Bobcat and Other Stories (Algonquin, 2013) by Rebecca Lee

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Sarah Kennedy is the author of the novels Self-Portrait, with Ghost and The Altarpiece, City of Ladies, and The King’s Sisters, Books in The Cross and the Crown series, set in Tudor England.  She has also published seven books of poems.  A professor of English at Mary Baldwin University in Staunton, Virginia, Kennedy holds a PhD in Renaissance Literature and an MFA in Creative Writing.  She has received grants from both the NEA, the NEH, and the VA Commission for the Arts.  Please visit Sarah at her website:

Rebecca Lee’s new short story collection, Bobcat and Other Stories (Algonquin 2013), centers on the lives of young adults, most of whom are in college or newly embarking on marriage and careers.  In prose that I often found deft and engaging, Lee explores the dreams, fantasies, and hopes of her characters.  Romantic attachments and marital infidelities play a large role, usually dramatized, unsurprisingly, at dinner parties and casual social gatherings.

The title story begins the book, and its fixation on flashbacks to the college days of the characters that assemble for a meal at the narrator’s house sets up the rest of the work well.  Tales intersect as the evening moves along:  the bobcat attack that has cost one woman her arm, the family history of one guest who is descended from the Donner Party family.  These various narratives are woven together through conversation, mostly, though the narrator reminisces and summarizes her own judgments on her companions, as in this passage, when she remembers discovering, during a late-night conference, that her law partner, who is at the dinner, is being unfaithful to his wife with a young paralegal named Lakshmi:

What the hell was Lakshmi doing here with a little Danish in a bag?  I knew what that little Danish meant . . . .It was irresistible, of course, it represented the whole world outside our sterile, deadlocked conference room, the ongoing life of midtown even deep into the middle of the night. . . . As Ray conferred with Lakshmi in the hallway, I sat inside the room, waiting, growing more furious by the second.  The phone rang again, and without really looking, I opened the door and thrust it out toward Ray.  “It’s your wife,” I said.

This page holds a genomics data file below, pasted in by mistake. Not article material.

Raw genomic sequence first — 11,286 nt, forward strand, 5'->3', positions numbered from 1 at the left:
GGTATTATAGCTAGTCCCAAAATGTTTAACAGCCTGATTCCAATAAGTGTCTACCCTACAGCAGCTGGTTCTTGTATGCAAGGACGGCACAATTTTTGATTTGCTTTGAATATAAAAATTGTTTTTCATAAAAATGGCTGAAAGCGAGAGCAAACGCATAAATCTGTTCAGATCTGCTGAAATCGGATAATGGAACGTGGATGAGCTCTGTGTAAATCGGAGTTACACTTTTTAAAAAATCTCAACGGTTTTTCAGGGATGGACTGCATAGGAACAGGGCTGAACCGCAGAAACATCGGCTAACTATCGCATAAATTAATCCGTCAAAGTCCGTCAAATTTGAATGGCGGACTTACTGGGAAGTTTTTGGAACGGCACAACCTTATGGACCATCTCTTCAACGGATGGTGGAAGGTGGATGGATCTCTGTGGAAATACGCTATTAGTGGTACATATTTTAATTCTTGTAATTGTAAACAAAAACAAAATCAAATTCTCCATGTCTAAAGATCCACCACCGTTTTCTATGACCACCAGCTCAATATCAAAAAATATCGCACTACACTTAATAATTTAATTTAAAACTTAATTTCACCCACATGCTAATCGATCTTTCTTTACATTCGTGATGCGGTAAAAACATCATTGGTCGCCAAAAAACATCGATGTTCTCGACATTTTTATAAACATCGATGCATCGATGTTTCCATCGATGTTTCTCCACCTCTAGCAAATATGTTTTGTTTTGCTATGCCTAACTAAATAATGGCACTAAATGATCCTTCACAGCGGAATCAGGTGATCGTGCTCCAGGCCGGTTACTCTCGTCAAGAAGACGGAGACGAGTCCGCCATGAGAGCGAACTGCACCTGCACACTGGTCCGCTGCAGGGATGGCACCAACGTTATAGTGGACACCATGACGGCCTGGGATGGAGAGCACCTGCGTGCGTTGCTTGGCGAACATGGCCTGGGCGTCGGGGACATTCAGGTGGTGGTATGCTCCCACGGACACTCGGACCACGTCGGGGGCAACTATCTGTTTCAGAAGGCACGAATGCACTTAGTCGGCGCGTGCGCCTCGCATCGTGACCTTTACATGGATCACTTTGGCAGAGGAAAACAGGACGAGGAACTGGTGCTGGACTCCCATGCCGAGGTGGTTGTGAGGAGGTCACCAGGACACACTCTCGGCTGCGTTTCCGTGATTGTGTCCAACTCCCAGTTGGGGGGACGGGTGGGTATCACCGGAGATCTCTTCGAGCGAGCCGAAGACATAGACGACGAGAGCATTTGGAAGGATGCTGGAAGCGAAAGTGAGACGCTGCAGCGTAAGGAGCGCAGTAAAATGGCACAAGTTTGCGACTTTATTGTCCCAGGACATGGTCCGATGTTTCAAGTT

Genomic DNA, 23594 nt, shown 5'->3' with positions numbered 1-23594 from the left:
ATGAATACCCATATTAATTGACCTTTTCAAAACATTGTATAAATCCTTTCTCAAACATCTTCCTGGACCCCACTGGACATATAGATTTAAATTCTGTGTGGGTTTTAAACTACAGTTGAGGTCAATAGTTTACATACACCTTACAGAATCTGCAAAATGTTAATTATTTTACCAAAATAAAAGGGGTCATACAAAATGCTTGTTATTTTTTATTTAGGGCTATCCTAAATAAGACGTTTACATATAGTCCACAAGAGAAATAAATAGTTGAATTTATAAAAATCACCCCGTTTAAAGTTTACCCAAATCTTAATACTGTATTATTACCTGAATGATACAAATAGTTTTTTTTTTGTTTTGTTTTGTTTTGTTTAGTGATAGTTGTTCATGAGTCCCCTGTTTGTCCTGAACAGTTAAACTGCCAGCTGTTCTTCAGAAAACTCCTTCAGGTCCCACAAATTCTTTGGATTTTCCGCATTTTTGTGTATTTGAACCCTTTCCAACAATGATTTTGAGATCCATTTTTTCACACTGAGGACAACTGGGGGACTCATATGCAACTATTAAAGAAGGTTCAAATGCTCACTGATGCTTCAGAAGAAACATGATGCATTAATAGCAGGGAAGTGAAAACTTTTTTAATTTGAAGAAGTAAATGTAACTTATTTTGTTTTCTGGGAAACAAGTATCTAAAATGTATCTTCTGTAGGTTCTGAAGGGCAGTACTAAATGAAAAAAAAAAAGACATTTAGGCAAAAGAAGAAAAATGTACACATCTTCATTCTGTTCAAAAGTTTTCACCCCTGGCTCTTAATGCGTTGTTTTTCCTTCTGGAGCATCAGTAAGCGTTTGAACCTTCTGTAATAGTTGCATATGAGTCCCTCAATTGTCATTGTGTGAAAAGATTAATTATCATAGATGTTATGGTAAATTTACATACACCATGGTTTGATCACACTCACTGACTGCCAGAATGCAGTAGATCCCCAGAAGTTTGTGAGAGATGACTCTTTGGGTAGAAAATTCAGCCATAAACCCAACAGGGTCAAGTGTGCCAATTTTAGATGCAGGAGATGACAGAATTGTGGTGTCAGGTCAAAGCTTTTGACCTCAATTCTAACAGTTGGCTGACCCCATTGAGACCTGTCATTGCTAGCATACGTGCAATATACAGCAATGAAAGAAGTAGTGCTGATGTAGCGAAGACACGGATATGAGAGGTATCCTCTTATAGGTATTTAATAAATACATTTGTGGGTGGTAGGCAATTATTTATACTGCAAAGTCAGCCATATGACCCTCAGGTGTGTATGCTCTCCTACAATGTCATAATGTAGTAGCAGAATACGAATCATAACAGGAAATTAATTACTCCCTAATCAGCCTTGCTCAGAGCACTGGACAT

The revelation of this secret seems to be where the characters are headed, but like all the stories in this collection, the action suddenly veers, and another problem, more immediate to the narrator, presents itself at the end.

The settings of Bobcat move from Canada to somewhere near Cape Fear to Hong Kong.  Whether they are in Wisconsin or Saskatchewan, however, the characters in these stories all seem to be cut from the same small set of patterns.  There are writers of novels, TV scripts, and memoirs.  There are husbands and would-be husbands, mostly gentle, articulate, and well-read (though frequently unfaithful).  There are professors galore.  There are two unrelated characters in two different stories with significant facial tics.  The houses are all filled with flowers and good food, and the children are, for the most part, benign and faceless.

What’s more, the characters all sound alike.  The narrators are all sensitive and introspective, like their friends, lovers, and spouses.  They cite or quote literary texts.  The professors and fathers are all a little pompous and controlling.  Whether they’re young or old, male or female, Romanian or American, however, everybody in this book sounds pretty much like everybody else.  I was thirteen pages into “Fialta” before I realized that this narrator was male, because the voice sounded so much like all of the female speakers.  The one outstanding exception is Professor Pine in “Slatland,” who says things like “’Slatland, flatland, mapland’ . . . . ‘Pardon me, Margit.  I know so many languages that sometimes I say words out of place.’”  But then he turns out to be one of the two characters with facial tics.

The words “sort of,” “actually,” and “really” also began to stand out because they are used so frequently and by so many characters.  This example, from “Bobcat,” is typical:  “I had always found her sort of moving, actually.”  If these expressions came only from a narrator, I might assume that Lee was using them artfully.  But many characters talk this way, and by the end of the book, the phrases begin to pile up into sentences like this one, from “World Party”:  “he had been actually really charming.”

Now, there’s nothing inherently wrong with these words, used to characterize a certain kind of speaker, and I don’t mean to suggest that they show up on every page.  They don’t.  Their frequent appearance, however, along with the other similarities of character, gave an air of repetitiveness to the stories in Bobcat, that, in the end, left me unsatisfied.  The metaphors and descriptions in this book are very good, too good to be marred by carelessness or monotony, and I hope, for this reason, that the next time I pick up a volume by Rebecca Lee, it will be a novel.